His parents were told to expect the worst when he was transferred between hospitals but, after a week on life support, he went on to make a full recovery.
Parents Kevin and Nicola tell their story.
“Leighton woke up at 7am and was crying, very clingy and sleepy, not his usually self at all. He'd had tonsillitis the week before and we thought he was still getting over that. He was burning and hot to touch but his hands and feet were freezing and he began to bring up orange and green bile.
“We stripped him off and noticed he had a pink pimple-like spot on his tummy. When we pressed it, it didn't clear, but as it was pink so it didn't overly concern us. But we still didn't feel comfortable with the way he was so we phoned the NHS helpline, who advised us to take him to hospital as quickly as possible.
Perked up a little
“Once we arrived at Ormskirk Hospital he seemed to perk up a little. He was seen by the triage nurse and we were told to wait while he was given small amounts of liquids and monitored. A few more little pink spots came out but it wasn't the deep purple rash that you know about and we thought it was some sort of viral infection that he'd had before.
“They took bloods and moved us on to the ward for further monitoring. He became very sleepy and floppy and a nurse checked him and a doctor was called. She decided to begin the antibiotics for meningitis as a precaution instead of waiting any longer and Leighton was hooked up to a blood pressure monitor.
“Again he perked up and was sitting watching TV, but within seconds he flopped in our arms and the machine began to go crazy. We pulled the alarm and a rush of nurses and doctors were all working on him in the bed.
“We were then moved to a high dependency room where Leighton was placed on oxygen. His stats were dangerously low and he was given fluids, the few pink spots had turned a deep dark purple and seemed to pop up everywhere - he was covered, even inside his mouth and eyes.
Expect the worst
“We were informed that he was seriously ill and the best thing was to put him to sleep, intubate him, and place him on a life support machine. As Ormskirk didn't have these facilities we were told we would be moved to a different hospital, Manchester Children’s Hospital.
“We were moved into a side room while the team of doctors and nurses worked on Leighton. When we were allowed back into him, he did not look like the same little boy we had left - he had started to swell due to the fluids being pumped into him and was covered in blood. As they had intubated him they had knocked one of the purple spots at the back of his throat which had caused a big bleed and had taken a while to get under control.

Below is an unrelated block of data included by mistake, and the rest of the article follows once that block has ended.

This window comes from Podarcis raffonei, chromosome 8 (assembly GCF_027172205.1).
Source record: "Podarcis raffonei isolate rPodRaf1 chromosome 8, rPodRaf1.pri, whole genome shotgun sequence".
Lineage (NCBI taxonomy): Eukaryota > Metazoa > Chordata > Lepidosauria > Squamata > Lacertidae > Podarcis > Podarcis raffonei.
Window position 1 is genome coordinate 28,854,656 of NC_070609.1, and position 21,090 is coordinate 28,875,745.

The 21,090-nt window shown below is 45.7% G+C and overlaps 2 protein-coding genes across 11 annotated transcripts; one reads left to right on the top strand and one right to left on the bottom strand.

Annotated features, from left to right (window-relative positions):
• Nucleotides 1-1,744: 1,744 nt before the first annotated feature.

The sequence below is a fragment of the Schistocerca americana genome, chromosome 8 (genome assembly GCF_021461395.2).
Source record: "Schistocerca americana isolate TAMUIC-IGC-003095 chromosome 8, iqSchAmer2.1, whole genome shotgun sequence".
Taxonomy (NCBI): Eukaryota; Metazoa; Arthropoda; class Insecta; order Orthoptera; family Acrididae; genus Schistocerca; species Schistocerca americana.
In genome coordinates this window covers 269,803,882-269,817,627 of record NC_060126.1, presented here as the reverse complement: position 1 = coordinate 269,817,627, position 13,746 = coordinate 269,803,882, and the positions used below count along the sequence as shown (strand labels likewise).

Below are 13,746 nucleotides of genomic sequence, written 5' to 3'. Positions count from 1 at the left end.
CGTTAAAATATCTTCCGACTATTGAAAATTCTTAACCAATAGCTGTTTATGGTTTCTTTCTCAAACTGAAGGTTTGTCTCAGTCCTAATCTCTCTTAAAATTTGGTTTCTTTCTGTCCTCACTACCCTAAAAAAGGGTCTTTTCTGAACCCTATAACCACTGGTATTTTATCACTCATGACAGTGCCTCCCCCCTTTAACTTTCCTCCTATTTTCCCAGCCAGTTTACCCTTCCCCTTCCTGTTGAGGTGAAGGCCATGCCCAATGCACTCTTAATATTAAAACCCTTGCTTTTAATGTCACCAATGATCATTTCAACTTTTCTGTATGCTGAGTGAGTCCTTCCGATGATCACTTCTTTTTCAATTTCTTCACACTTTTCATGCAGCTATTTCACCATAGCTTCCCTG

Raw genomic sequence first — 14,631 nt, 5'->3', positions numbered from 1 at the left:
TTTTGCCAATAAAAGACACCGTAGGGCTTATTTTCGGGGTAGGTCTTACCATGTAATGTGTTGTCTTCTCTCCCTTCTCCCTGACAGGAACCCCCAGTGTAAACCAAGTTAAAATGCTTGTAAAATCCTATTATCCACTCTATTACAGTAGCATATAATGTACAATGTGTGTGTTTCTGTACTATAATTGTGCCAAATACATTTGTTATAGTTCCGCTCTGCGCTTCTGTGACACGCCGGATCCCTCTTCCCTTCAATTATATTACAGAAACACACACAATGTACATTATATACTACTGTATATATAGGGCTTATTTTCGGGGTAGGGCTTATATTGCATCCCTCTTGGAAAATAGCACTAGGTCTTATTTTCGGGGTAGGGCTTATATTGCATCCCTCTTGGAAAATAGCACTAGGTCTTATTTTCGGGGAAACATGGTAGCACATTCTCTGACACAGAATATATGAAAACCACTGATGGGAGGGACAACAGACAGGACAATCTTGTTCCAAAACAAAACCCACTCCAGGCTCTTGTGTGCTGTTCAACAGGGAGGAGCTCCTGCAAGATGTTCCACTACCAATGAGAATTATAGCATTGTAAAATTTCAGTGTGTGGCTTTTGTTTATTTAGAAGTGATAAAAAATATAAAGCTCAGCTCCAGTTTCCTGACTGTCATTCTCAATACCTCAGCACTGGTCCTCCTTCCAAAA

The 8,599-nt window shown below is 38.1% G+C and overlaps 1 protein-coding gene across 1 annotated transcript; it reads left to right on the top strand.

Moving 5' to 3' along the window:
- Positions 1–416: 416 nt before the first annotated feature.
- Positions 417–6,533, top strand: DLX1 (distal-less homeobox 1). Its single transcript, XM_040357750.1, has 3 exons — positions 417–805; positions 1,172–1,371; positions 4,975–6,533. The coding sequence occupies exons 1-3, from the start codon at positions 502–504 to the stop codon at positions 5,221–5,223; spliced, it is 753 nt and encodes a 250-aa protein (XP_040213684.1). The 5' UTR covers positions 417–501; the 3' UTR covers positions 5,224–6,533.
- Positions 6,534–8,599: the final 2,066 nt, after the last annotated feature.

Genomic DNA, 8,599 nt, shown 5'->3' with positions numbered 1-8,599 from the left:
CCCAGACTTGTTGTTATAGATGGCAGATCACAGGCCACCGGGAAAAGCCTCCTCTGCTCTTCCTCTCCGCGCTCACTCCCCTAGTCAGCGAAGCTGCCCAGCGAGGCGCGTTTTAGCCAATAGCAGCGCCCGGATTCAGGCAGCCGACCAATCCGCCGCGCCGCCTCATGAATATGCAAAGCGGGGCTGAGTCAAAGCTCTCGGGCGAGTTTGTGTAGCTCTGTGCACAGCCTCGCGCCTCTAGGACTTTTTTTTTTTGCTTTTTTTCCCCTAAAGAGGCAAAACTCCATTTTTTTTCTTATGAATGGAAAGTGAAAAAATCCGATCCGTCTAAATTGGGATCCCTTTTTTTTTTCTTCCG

“The NWTS team arrived and began preparing Leighton for the transport to Manchester. We were told exactly how ill he was and to prepare for the worst; it was possible he may not make the journey.
“Arriving at Manchester we were placed into another side room while they made Leighton comfortable. The next 48 hours were critical.
“The following morning Leighton was placed on a dialysis machine, as his kidneys were failing due to all the fluid. He looked like a four-year-old, he had swelled so much. His hands and feet were wrapped in cotton wool and he was placed under a heated blanket.
“We sat by his bed continuously, watching his stats, making sure nothing dropped lower than it should. We counted every tube and we watched as more fluids, blood platelets and numerous antibiotics and medicines were pumped into his tiny body. We were allowed to wash him, comb his hair and care for him as much as we could.
Daring to hope
“Within a few days his kidney function began to improve and he was slowly taken off the machine. The swelling began to go down and Leighton began looking more like the little boy we knew. We dared to hope!
“The consultant was over the moon with Leighton's progress and on August 5th he was weaned off his medicines and slowly brought back around from his life support (this took approximately eight hours). After a few more hours and blood tests had come back Leighton was transferred back to Ormskirk Hospital’s High Dependency Unit. They were shocked to see him back; they too had all thought the worst but our little fighter had proved everyone wrong, he wasn't going anywhere.
“Leighton spent a further two weeks having antibiotics. He was given day release and was allowed out of hospital for a few hours a day. Leighton left hospital on August 18th and spent a further week receiving antibiotics at home from community nurses. He was admitted back into Ormskirk Hospital with further rashes and high temperatures and spent a further ten days in hospital during a two week period, where he received further courses of antibiotics.
“When Leighton came home, he didn’t have the energy to do anything for the first few days and he would just sit there and ask or point when he wanted something.
Trying to walk
“After three days he tried to walk, but his body couldn’t physically cope with the strain and he was very upset with this. He had to crawl on his hands and knees, which tired him out after five minutes.
“A few more days passed and Leighton was sleeping, eating and drinking better, which was making him stronger every day, and he now had the energy to walk short distances and was a lot more playful.
“Leighton has now made a full recovery from his ordeal and fight with meningitis and only has to attend hearing appointments every six months.
“We can’t thank the teams at Ormskirk and Manchester Children’s Hospitals enough for saving our little boy’s life.”